Good vs. Bad Automated Content? It's In the Context Layer


The difference between good automated content and bad automated content can be boiled down to the number of scenarios the programmer creates to turn ordinary data into beautiful prose.

Data variability, which is predicated upon the number and the depth of insights driven by changes in the data, is the key quality driver in Natural Language Generation (NLG). And to do NLG data variability right, you have to create a lot of scenarios.

NLG creators must always be asking: How vast is the universe of outcomes that the engine takes into account when creating a narrative?

In other words: How many ways can you say something?

It's not a coincidence that this is the same approach used when developing NLG's reverse twin, Natural Language Processing (NLP).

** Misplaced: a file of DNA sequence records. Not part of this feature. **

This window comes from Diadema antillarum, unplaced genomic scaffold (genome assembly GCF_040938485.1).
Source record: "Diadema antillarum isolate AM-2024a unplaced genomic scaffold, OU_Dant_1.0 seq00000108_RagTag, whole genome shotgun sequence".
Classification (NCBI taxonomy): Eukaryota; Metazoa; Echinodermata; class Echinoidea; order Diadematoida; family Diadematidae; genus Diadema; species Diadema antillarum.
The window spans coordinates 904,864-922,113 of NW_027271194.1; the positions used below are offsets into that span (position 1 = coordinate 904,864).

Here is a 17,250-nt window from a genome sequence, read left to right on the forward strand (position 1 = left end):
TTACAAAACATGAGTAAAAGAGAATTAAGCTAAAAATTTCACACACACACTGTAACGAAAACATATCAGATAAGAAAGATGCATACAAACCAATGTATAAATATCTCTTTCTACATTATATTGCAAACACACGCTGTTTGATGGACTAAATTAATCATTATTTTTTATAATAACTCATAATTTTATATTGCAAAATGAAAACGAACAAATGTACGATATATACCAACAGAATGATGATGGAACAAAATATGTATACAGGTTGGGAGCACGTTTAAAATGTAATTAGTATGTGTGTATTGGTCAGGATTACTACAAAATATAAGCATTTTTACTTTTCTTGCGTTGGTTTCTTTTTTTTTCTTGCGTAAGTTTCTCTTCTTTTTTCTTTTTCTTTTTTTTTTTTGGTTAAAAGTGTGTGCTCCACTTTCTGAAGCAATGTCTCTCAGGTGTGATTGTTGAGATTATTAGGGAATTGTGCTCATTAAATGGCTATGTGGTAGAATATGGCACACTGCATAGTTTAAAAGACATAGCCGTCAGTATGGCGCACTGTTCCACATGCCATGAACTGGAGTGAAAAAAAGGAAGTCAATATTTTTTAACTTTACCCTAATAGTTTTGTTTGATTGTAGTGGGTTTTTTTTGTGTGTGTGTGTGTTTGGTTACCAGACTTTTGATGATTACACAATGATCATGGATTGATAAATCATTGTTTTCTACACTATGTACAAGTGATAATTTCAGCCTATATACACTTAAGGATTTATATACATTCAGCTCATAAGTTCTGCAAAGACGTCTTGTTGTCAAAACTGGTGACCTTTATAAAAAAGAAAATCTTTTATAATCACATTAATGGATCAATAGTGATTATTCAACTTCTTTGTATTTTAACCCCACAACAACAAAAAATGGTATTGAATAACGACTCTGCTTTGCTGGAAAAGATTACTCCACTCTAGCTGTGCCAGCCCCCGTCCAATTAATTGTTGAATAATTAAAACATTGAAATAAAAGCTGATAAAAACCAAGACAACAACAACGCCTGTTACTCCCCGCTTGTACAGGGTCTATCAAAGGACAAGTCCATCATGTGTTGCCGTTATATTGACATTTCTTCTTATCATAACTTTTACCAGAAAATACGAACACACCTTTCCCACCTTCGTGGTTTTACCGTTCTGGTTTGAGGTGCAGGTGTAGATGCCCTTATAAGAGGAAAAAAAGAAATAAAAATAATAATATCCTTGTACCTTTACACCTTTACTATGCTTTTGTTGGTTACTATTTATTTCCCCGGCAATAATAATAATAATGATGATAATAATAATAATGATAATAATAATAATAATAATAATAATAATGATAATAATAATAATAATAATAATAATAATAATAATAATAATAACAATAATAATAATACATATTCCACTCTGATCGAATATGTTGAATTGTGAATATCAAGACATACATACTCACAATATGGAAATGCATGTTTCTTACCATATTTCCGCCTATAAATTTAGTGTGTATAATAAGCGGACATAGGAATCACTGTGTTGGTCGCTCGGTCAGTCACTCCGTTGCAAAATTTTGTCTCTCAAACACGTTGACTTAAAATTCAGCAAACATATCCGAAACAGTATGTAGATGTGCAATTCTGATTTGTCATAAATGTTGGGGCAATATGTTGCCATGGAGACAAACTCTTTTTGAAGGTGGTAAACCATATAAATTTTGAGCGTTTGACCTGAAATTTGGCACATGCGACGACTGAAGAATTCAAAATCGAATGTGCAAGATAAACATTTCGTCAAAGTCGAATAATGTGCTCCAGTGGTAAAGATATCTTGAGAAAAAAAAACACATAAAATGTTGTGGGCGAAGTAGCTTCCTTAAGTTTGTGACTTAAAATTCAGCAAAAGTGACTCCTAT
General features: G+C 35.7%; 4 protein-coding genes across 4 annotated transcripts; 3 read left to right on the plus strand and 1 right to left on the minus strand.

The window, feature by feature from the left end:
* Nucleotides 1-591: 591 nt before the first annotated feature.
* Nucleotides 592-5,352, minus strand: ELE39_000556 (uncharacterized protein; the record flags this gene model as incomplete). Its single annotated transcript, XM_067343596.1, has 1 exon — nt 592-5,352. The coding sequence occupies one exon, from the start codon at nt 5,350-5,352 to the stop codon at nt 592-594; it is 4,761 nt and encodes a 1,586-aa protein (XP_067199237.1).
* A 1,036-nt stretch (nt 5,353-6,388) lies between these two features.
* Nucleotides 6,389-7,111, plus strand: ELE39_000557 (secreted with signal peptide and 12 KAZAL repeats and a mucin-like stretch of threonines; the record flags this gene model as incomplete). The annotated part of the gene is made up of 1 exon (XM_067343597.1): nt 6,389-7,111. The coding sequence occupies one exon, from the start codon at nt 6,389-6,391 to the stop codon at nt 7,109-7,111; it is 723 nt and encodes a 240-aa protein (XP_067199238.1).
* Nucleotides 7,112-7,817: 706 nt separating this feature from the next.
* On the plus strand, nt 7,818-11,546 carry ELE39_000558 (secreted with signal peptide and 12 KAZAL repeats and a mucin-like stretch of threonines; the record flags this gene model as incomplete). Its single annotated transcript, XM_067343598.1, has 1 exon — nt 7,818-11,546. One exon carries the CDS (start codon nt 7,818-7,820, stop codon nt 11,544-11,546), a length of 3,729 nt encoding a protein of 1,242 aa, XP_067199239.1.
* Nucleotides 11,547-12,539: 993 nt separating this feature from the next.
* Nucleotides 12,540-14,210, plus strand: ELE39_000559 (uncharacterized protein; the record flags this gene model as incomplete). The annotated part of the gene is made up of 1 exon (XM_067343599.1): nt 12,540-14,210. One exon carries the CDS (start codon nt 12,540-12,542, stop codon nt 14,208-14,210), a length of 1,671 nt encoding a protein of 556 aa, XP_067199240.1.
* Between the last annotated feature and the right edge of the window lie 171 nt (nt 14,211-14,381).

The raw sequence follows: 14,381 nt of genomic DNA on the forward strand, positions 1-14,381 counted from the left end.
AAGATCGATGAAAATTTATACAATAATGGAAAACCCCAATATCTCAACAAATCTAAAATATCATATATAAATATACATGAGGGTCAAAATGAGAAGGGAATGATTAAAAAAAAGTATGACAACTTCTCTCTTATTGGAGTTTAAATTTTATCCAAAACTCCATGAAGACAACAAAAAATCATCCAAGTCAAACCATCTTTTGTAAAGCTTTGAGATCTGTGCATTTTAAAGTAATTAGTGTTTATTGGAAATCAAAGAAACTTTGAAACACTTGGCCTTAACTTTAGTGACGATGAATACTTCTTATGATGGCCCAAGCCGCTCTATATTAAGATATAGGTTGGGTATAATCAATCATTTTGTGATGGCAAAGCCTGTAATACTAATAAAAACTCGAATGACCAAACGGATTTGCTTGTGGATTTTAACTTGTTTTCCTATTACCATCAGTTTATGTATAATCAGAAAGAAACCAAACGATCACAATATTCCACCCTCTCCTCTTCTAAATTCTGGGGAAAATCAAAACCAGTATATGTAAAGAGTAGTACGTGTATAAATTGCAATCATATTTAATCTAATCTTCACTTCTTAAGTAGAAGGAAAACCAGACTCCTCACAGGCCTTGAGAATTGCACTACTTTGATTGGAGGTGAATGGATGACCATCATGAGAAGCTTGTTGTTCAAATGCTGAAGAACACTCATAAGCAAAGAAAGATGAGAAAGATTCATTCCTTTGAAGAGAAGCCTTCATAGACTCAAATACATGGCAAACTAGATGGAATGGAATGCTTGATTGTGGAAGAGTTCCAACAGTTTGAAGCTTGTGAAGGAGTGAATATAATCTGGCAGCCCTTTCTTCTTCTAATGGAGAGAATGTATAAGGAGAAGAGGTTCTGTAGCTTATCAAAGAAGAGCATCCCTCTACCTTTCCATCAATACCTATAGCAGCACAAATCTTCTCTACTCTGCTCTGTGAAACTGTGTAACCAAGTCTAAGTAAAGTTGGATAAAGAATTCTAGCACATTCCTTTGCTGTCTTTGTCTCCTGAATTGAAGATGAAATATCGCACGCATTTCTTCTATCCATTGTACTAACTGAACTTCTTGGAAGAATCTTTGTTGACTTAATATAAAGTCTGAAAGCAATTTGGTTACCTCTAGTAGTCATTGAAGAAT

Words from Data meets Data from Words

People get touchy when you confuse NLG and NLP, especially those people who do either for a living (which is not a lot of people, but they still get touchy). The truth is that there is a lot of commonality between NLG and NLP. The core concept is the same: Understand the input and translate to the output.

While NLP takes in words and translates those words to data, NLG takes in data and translates that data to words. But creating words isn't the hard part of NLG. In fact, we've reached the point where machines can create complex sentences without too much trouble. In its simplest form, creating words from data is a binary proposition:

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